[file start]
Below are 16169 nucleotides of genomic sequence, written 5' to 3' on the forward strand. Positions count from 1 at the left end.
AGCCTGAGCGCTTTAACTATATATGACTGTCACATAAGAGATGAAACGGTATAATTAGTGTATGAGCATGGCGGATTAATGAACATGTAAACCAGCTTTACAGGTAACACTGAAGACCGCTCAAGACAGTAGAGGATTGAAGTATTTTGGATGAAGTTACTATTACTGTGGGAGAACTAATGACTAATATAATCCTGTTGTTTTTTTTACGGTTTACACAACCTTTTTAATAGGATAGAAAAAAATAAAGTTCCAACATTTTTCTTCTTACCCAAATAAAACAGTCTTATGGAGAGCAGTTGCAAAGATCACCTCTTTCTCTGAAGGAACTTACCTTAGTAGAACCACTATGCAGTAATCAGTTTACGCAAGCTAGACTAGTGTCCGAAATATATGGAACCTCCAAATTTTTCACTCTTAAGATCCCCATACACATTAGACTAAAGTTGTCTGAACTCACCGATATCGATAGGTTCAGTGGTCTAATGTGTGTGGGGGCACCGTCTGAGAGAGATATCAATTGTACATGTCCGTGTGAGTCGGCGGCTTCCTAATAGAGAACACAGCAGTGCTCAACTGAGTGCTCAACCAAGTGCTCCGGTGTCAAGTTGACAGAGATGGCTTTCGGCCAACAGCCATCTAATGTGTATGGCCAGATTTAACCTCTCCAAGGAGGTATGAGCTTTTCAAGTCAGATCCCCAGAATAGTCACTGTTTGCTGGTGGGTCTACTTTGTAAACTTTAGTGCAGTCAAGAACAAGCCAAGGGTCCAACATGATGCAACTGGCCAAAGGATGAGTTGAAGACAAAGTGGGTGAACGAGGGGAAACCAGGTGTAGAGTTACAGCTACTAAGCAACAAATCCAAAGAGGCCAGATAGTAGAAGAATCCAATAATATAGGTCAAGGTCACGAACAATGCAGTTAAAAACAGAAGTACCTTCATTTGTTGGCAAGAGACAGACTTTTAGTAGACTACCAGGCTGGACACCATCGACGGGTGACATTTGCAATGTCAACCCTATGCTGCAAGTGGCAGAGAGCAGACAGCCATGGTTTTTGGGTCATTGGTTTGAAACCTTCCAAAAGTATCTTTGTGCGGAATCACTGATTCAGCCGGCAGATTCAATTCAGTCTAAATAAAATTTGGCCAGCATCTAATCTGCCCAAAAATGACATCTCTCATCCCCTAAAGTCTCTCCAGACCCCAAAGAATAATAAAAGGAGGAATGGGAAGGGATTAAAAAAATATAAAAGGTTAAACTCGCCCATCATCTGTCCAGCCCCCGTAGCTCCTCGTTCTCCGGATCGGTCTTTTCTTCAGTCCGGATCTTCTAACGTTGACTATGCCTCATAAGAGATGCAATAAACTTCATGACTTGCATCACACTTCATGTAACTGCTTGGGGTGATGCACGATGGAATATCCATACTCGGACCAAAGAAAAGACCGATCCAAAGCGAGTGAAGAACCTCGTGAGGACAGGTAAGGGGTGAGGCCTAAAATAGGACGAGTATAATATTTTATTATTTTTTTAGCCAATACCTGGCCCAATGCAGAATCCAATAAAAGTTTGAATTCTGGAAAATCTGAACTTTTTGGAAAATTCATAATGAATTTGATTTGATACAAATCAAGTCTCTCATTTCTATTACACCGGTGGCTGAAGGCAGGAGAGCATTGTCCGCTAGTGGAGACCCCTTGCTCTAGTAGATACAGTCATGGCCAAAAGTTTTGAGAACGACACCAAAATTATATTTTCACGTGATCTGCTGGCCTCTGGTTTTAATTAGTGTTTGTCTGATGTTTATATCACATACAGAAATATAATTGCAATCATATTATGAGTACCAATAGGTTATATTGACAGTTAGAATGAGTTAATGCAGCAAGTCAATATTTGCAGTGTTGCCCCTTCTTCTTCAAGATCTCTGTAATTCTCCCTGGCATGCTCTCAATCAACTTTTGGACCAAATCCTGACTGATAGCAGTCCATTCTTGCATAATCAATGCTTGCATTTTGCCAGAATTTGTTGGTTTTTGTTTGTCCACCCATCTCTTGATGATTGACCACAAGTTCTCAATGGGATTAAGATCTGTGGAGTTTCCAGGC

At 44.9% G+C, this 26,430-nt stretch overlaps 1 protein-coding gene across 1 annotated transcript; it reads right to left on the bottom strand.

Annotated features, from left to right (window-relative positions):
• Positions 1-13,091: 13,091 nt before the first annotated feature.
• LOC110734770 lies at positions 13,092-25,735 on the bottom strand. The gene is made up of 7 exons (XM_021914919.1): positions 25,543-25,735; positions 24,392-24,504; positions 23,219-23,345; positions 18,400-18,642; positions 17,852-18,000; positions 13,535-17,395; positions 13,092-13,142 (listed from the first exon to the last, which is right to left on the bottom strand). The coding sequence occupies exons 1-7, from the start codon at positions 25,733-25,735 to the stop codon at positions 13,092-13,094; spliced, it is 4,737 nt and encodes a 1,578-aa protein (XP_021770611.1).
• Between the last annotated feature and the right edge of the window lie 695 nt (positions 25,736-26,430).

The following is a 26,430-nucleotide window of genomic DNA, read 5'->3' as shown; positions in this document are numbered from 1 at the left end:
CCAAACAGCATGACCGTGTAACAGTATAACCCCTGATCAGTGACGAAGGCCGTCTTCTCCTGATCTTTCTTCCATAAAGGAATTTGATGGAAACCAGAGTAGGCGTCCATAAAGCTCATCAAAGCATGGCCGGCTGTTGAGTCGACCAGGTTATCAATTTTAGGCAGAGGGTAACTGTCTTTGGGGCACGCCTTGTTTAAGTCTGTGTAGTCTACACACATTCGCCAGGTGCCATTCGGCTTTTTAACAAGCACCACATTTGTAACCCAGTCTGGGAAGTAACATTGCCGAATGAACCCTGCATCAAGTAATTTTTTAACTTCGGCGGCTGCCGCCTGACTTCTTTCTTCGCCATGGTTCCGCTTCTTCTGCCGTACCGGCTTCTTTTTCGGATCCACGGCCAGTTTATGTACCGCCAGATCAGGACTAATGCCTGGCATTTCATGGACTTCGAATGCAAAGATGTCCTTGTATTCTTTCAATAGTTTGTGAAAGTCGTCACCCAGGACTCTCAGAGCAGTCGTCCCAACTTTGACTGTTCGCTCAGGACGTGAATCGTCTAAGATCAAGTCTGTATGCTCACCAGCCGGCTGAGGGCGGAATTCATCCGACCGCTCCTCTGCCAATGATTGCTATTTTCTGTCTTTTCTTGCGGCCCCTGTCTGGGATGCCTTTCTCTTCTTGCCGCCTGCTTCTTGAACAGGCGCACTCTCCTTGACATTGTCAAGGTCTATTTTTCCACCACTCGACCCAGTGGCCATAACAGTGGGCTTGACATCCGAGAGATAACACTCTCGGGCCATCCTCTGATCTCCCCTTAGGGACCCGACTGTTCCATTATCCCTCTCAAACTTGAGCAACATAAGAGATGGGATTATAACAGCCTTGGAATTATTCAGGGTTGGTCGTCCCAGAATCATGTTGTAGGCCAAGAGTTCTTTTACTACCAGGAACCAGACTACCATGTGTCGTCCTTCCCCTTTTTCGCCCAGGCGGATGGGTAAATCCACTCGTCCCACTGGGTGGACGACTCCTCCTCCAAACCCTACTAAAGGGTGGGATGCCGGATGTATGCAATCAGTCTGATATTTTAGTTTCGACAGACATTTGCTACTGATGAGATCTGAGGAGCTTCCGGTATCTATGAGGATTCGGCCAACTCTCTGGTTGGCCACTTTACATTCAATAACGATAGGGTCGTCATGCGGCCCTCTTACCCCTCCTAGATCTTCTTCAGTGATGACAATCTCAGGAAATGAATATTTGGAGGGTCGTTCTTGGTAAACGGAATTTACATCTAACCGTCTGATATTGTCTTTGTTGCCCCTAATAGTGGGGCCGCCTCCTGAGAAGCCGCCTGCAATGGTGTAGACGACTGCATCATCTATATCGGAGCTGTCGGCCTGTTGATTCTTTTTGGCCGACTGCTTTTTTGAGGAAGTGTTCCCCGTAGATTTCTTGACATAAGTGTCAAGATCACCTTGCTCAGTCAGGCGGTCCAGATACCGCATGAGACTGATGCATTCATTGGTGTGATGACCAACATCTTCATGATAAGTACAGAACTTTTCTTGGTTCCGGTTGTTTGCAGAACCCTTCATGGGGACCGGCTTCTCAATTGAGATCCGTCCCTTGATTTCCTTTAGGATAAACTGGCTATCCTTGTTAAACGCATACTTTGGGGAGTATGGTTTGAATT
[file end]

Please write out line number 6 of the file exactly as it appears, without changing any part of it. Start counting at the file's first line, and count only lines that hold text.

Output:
• LOC110734770 lies at positions 13,092-25,735 on the bottom strand. The gene is made up of 7 exons (XM_021914919.1): positions 25,543-25,735; positions 24,392-24,504; positions 23,219-23,345; positions 18,400-18,642; positions 17,852-18,000; positions 13,535-17,395; positions 13,092-13,142 (listed from the first exon to the last, which is right to left on the bottom strand). The coding sequence occupies exons 1-7, from the start codon at positions 25,733-25,735 to the stop codon at positions 13,092-13,094; spliced, it is 4,737 nt and encodes a 1,578-aa protein (XP_021770611.1).